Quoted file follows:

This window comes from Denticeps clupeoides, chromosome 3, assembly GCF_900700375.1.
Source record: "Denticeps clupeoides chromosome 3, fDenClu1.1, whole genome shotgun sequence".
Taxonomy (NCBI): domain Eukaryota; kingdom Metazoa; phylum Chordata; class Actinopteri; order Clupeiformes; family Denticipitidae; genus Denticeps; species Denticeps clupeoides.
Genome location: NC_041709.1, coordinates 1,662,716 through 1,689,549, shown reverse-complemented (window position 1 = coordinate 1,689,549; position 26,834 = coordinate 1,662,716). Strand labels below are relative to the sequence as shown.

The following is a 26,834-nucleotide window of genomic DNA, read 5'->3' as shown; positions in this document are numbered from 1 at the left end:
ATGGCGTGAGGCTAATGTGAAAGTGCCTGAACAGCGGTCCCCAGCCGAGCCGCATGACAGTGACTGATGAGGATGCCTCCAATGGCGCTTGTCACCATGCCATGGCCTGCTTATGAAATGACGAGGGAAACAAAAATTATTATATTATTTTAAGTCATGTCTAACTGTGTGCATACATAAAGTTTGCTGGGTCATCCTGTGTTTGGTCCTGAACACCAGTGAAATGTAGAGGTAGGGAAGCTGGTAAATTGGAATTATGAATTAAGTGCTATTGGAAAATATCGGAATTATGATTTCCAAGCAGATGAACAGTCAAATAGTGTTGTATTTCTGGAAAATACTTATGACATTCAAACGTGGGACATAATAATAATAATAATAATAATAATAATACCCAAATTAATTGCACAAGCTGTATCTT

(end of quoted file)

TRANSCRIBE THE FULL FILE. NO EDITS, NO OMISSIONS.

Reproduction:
This window comes from Denticeps clupeoides, chromosome 3, assembly GCF_900700375.1.
Source record: "Denticeps clupeoides chromosome 3, fDenClu1.1, whole genome shotgun sequence".
Taxonomy (NCBI): domain Eukaryota; kingdom Metazoa; phylum Chordata; class Actinopteri; order Clupeiformes; family Denticipitidae; genus Denticeps; species Denticeps clupeoides.
Genome location: NC_041709.1, coordinates 1,662,716 through 1,689,549, shown reverse-complemented (window position 1 = coordinate 1,689,549; position 26,834 = coordinate 1,662,716). Strand labels below are relative to the sequence as shown.

The following is a 26,834-nucleotide window of genomic DNA, read 5'->3' as shown; positions in this document are numbered from 1 at the left end:
ATGGCGTGAGGCTAATGTGAAAGTGCCTGAACAGCGGTCCCCAGCCGAGCCGCATGACAGTGACTGATGAGGATGCCTCCAATGGCGCTTGTCACCATGCCATGGCCTGCTTATGAAATGACGAGGGAAACAAAAATTATTATATTATTTTAAGTCATGTCTAACTGTGTGCATACATAAAGTTTGCTGGGTCATCCTGTGTTTGGTCCTGAACACCAGTGAAATGTAGAGGTAGGGAAGCTGGTAAATTGGAATTATGAATTAAGTGCTATTGGAAAATATCGGAATTATGATTTCCAAGCAGATGAACAGTCAAATAGTGTTGTATTTCTGGAAAATACTTATGACATTCAAACGTGGGACATAATAATAATAATAATAATAATAATAATACCCAAATTAATTGCACAAGCTGTATCTT